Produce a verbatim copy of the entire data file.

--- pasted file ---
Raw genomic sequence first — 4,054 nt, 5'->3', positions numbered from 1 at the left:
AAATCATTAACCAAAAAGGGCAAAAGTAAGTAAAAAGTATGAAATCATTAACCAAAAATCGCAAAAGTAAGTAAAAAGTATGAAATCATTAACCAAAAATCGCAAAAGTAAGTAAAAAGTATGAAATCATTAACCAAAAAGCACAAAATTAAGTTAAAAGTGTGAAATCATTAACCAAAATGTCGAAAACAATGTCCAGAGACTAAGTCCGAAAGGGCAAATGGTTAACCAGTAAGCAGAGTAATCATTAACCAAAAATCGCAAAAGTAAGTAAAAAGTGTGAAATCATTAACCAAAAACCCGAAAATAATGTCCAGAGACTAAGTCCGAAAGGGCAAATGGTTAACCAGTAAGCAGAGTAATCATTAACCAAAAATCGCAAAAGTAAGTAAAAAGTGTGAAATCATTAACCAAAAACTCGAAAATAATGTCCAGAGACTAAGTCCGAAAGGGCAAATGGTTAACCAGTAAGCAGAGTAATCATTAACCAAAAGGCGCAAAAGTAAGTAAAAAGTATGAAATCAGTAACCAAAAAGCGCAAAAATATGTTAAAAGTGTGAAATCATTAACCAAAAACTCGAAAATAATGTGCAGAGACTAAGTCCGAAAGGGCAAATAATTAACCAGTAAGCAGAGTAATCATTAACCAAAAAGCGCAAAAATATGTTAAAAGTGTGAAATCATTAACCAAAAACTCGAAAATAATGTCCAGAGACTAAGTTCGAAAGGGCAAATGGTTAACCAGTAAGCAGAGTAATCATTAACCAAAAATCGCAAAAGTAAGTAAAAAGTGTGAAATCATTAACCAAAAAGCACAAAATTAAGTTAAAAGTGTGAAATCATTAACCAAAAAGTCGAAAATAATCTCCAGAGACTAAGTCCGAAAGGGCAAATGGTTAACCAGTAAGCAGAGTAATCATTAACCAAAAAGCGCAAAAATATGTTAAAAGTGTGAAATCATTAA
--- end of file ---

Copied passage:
Raw genomic sequence first — 4,054 nt, 5'->3', positions numbered from 1 at the left:
AAATCATTAACCAAAAAGGGCAAAAGTAAGTAAAAAGTATGAAATCATTAACCAAAAATCGCAAAAGTAAGTAAAAAGTATGAAATCATTAACCAAAAATCGCAAAAGTAAGTAAAAAGTATGAAATCATTAACCAAAAAGCACAAAATTAAGTTAAAAGTGTGAAATCATTAACCAAAATGTCGAAAACAATGTCCAGAGACTAAGTCCGAAAGGGCAAATGGTTAACCAGTAAGCAGAGTAATCATTAACCAAAAATCGCAAAAGTAAGTAAAAAGTGTGAAATCATTAACCAAAAACCCGAAAATAATGTCCAGAGACTAAGTCCGAAAGGGCAAATGGTTAACCAGTAAGCAGAGTAATCATTAACCAAAAATCGCAAAAGTAAGTAAAAAGTGTGAAATCATTAACCAAAAACTCGAAAATAATGTCCAGAGACTAAGTCCGAAAGGGCAAATGGTTAACCAGTAAGCAGAGTAATCATTAACCAAAAGGCGCAAAAGTAAGTAAAAAGTATGAAATCAGTAACCAAAAAGCGCAAAAATATGTTAAAAGTGTGAAATCATTAACCAAAAACTCGAAAATAATGTGCAGAGACTAAGTCCGAAAGGGCAAATAATTAACCAGTAAGCAGAGTAATCATTAACCAAAAAGCGCAAAAATATGTTAAAAGTGTGAAATCATTAACCAAAAACTCGAAAATAATGTCCAGAGACTAAGTTCGAAAGGGCAAATGGTTAACCAGTAAGCAGAGTAATCATTAACCAAAAATCGCAAAAGTAAGTAAAAAGTGTGAAATCATTAACCAAAAAGCACAAAATTAAGTTAAAAGTGTGAAATCATTAACCAAAAAGTCGAAAATAATCTCCAGAGACTAAGTCCGAAAGGGCAAATGGTTAACCAGTAAGCAGAGTAATCATTAACCAAAAAGCGCAAAAATATGTTAAAAGTGTGAAATCATTAA